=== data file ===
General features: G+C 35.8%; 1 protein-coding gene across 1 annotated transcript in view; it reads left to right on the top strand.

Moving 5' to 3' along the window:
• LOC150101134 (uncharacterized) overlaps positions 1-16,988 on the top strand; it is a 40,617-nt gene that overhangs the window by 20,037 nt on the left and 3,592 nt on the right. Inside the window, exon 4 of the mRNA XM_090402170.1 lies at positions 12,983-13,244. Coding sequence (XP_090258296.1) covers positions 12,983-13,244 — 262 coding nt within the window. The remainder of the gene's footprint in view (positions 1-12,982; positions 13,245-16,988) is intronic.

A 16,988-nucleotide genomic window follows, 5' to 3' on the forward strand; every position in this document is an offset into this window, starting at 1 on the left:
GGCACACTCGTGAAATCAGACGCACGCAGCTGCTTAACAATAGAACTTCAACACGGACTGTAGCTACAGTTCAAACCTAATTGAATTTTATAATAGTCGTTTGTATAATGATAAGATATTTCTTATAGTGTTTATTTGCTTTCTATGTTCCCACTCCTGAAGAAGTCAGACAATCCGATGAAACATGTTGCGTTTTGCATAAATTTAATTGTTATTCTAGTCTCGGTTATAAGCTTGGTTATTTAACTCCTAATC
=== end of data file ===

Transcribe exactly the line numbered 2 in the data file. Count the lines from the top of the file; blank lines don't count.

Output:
Moving 5' to 3' along the window: